4. Medical doctor: Without a shadow of a doubt, people will get ill or hurt.  A doctor will be invaluable to a group, particularly if that doctor is a surgeon. Lost is the perfect example of this need.
  5. Electrical engineer: Yes, when the Zombie Apocalypse hits electricity will go dwon, but it doesn't have to stay down.  An electrical engineer can build a generator, fix flash lights, or set-up a communications network.  A good engineer will also be able to harness wind, solar, and water to provide energy.  
There.  The Top 5 Careers that will help you in the  Zombie Apocalypse.  ... sadly, my job is not on that list, nor is it connected to any in a tangential manner.  Okay, how about a bonus Career for the list?

     6. Renaissance Faire'r:  Basket weaving!  Candle making!  Butchering!  Campfires!  Clothing construction!  Grog and pub songs!  All handy skills for the human survival convoy. 

Is your job on the list?  Did I miss something big?  Make the case for how indispensable your chosen career will be come Z-Day and maybe I'll add it to Bonus section. 

Sunday, March 20, 2011


Talon [noun] (taa luhn)
  1. Claw of an animal, especially a bird of prey

I have returned from South by South West (SxSW) with the satisfaction of a once-hungry hawk with a hare locked in her talons.

I ventured to Austin with a goal to see it all: go to every panel on social media regulations, legality, measurement, and gaming that I could, eat at every out-of-this-world restaurant, food truck, and hubble I see, and embrace the weird that is this capitol city in Texas.   With a smidge of pride, I can say that I accomplished my goals everyday - panels and foodie opportunities bowed before me!  The weird I sought, however, remained elusive.  A local told me that I wasn't really seeing Austin during this week.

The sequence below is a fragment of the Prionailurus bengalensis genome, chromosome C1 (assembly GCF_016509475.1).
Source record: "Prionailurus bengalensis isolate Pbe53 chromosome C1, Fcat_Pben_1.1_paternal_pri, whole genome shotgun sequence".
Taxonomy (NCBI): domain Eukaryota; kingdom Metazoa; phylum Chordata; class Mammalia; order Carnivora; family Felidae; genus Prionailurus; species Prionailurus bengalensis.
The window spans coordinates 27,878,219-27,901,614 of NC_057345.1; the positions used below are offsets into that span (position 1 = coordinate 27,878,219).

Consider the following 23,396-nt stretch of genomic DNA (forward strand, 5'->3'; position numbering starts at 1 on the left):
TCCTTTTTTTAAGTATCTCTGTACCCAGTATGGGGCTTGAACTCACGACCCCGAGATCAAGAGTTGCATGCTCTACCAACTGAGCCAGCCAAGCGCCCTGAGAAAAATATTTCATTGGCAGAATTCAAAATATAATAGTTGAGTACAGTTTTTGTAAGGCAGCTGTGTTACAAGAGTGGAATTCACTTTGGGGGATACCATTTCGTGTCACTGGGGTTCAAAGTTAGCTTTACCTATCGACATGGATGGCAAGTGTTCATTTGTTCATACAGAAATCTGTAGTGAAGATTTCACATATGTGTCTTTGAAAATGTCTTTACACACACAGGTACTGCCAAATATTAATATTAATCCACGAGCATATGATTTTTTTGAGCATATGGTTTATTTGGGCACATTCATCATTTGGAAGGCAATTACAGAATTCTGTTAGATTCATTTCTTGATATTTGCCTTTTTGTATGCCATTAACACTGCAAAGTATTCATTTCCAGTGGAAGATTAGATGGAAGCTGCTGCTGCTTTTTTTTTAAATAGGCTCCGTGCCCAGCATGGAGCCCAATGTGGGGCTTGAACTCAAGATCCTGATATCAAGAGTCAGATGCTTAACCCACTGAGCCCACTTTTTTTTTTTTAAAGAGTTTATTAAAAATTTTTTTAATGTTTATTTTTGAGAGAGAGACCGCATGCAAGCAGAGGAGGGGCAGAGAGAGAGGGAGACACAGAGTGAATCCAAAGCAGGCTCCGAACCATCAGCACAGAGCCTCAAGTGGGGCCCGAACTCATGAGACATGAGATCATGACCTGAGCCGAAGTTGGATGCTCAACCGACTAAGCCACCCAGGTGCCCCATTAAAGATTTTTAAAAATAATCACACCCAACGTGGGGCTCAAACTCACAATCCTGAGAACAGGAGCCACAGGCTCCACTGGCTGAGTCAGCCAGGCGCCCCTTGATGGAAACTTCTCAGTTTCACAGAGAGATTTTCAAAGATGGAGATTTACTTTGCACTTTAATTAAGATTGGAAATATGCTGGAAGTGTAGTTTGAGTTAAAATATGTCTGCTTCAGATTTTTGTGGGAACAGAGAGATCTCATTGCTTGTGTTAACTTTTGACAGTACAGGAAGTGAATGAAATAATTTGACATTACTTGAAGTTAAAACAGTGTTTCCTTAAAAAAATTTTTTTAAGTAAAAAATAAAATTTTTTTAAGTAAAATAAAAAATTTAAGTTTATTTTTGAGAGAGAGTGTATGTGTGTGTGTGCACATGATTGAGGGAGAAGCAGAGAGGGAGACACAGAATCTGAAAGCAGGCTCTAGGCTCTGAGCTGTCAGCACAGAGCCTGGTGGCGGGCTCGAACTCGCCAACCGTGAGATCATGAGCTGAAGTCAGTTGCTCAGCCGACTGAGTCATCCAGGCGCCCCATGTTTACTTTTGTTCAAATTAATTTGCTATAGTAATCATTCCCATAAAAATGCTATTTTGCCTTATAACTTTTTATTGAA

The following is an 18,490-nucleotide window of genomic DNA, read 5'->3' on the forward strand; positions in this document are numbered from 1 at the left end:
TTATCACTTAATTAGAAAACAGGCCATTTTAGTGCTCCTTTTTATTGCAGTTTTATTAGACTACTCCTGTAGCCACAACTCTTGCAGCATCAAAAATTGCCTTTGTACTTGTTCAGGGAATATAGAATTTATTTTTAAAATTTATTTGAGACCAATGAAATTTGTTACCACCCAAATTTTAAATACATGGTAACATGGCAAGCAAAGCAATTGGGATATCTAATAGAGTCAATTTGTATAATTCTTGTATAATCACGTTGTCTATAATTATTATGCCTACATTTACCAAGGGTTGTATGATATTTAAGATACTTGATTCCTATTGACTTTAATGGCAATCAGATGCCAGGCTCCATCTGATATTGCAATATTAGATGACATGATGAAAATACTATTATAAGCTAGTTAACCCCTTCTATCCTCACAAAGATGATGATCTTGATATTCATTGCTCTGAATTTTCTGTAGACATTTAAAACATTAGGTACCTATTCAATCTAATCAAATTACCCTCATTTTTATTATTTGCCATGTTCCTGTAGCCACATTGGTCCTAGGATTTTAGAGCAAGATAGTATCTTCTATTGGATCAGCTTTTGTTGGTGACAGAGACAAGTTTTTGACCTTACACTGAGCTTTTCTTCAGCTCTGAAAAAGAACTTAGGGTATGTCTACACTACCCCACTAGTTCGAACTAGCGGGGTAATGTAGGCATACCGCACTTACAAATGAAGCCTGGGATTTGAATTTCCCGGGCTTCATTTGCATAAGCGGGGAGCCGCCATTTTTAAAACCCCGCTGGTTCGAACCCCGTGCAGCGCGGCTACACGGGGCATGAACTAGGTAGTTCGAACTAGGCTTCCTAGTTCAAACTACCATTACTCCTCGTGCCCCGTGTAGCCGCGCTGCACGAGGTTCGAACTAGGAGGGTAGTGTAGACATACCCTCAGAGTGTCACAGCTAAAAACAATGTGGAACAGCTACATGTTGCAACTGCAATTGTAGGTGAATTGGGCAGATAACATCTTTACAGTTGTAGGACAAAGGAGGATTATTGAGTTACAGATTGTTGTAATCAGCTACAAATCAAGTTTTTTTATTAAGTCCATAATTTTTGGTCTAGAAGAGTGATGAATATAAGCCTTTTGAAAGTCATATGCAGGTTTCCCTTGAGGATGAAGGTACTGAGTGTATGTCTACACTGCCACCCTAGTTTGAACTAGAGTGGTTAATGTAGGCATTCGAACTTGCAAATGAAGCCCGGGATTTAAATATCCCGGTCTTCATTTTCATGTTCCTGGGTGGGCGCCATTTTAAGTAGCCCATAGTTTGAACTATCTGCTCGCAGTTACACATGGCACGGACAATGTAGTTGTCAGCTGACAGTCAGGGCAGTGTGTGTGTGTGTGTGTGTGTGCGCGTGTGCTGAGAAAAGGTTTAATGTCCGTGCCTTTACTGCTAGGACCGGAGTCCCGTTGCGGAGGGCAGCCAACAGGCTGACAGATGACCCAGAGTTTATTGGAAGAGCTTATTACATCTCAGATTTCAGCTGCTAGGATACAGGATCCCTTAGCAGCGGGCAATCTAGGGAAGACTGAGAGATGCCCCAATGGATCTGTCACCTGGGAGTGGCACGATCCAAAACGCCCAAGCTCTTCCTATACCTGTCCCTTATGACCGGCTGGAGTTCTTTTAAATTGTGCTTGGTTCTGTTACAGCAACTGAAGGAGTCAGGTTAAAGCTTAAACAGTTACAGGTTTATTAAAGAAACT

"This isn't Austin," she reported as we waited in line at kebabalicious on Commerce Ave., "This is the convention - Austin is much, much weirder."

Drat.  How was I going to find that touch of weird I so craved for this trip when everything had an aura of "convention" around it?  Sure, those giant Fandango mascots waltzing up 4th was strange, but very SxSW.  That "I wear my sunglasses at night" dance party?  Sponsored, no doubt.  And that trip to Emo's for Steampunk Burlesque?  Emo's is legit, but this was an interactive event after all.  Hm.